Tevarua Tafiti (ILB/OLB, 6’3” 210, Punahou School, HI)
Tevarua Tafiti is far and away the gem of the 2022 Hawaii recruiting class. He first got on my radar as a freshman when as a skinny 6-0 170 lb DE he managed to fight his way into the starting line up of a Punahou defense that featured five future D1 football players and ended the season as an all-league DL alongside Faatui Tuitele. Then, as a sophomore, Tafiti shifted into an off-ball “rover” position to better utilize his athleticism. I got a chance to watch Punahou play SoCal power Long Beach Poly in Los Angeles last fall, and Tafiti balled out in a dominant 45-0 win that saw him flash all over the field. That new role as a movable chess piece in the defense aligned him everywhere from edge rusher to deep safety, and he was tasked to attack the ball at all times.
Tafiti likely projects as a Ulofoshio-type of ILB or as a Bartlett-type“X” OLB. Ulofoshio was one of our more impactful LBs this past year, despite below average coverage skills, because he was a sound run defender and an excellent pass rusher from the ILB spot. Similarly, the Tevis Bartlett version of the X-LB position had a mix of limited coverage responsibilities, backside contain in the run game, and a healthy dose of pass rushing. I’m not sure what the LB roles will be now that Coach K is back in charge as our DC, but it could indicate a move away from Ryan Bowman’s “hand-down” version of the position and back to Bartlett’s style. Regardless, Tafiti should have limited coverage responsibilities, backside or off-ball run responsibilities, and a significant pass rush role in order to maximize his skill set.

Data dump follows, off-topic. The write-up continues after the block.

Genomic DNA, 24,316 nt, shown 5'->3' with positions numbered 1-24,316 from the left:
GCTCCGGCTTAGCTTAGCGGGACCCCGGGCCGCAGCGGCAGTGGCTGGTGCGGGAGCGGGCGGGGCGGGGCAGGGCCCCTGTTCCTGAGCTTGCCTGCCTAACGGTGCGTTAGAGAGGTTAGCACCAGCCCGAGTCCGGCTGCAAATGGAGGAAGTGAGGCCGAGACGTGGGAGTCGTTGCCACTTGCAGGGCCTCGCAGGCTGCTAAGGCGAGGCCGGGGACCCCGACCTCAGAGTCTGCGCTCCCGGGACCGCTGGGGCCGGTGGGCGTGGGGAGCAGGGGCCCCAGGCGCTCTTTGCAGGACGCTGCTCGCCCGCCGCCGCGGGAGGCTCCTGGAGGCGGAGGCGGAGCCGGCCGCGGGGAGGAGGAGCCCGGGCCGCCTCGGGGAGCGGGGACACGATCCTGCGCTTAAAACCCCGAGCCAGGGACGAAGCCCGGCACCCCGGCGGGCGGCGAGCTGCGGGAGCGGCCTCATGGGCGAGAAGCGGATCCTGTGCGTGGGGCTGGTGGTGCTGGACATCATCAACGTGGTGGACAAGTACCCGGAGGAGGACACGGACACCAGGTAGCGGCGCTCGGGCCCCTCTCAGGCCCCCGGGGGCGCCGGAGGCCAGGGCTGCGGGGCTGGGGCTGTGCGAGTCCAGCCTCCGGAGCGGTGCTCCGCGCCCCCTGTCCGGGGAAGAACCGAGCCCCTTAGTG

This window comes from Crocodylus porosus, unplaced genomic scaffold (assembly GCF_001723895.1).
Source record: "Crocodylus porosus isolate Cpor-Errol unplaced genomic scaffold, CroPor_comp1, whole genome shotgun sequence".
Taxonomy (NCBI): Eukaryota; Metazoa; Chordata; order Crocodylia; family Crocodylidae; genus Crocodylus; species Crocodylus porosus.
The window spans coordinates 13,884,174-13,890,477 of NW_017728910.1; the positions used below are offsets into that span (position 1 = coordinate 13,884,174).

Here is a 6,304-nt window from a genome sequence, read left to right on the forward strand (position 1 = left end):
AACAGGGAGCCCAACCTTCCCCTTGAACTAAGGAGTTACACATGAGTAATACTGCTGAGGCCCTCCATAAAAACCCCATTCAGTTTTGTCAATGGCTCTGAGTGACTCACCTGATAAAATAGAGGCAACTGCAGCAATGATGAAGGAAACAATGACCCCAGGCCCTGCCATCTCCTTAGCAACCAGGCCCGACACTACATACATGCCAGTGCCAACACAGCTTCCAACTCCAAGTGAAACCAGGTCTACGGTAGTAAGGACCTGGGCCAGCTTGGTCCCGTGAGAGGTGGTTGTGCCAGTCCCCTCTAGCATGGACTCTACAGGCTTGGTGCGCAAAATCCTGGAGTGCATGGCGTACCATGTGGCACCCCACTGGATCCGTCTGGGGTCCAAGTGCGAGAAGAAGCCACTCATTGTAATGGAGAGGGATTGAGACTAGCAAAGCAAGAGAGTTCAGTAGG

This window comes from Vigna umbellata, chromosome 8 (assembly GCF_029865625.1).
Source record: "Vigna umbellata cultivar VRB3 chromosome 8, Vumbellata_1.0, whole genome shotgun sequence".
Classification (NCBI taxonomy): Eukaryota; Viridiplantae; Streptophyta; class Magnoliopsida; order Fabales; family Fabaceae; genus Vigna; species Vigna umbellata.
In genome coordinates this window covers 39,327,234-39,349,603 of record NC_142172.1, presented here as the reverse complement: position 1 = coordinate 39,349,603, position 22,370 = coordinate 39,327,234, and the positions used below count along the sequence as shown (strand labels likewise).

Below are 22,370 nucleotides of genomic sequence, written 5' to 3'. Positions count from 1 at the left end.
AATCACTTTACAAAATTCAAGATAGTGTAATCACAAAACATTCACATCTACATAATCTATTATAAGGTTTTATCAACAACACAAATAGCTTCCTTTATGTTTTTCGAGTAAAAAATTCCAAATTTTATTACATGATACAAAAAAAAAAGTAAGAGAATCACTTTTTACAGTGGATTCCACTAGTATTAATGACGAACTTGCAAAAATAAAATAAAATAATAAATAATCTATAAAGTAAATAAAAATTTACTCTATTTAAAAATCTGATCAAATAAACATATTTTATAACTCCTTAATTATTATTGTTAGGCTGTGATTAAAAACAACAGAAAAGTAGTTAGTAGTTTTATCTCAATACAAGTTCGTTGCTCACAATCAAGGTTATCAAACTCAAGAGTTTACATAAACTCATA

At 6-3, his frame could handle a comfortable 225-230 lbs, which would be closer to recent ILB sizes. It’d be a stretch for him to reach Edge/OLB-size given his narrower frame, but you don’t need size to be an effective blitzer (*blitzer being different from a down-to-down pass rusher). Having been asked to play so many different roles, Tafiti is still quite raw in his technique, especially in coverage, but he makes up for it with his athleticism and nose for the ball. He has closing speed and sound tackling in space, which helped him capitalize on a large number of impact plays where he was a free rusher. Making plays won’t be as easy at the higher levels, so filling out and building strength to fight off blocks will be important to taking the next step. As he progresses through a S&C program (as I’ve been told he has over the last year), and as he gains experience playing off the ball and learning his run keys, Tafiti should project to be a sideline-to-sideline tackling machine with inside-outside versatility.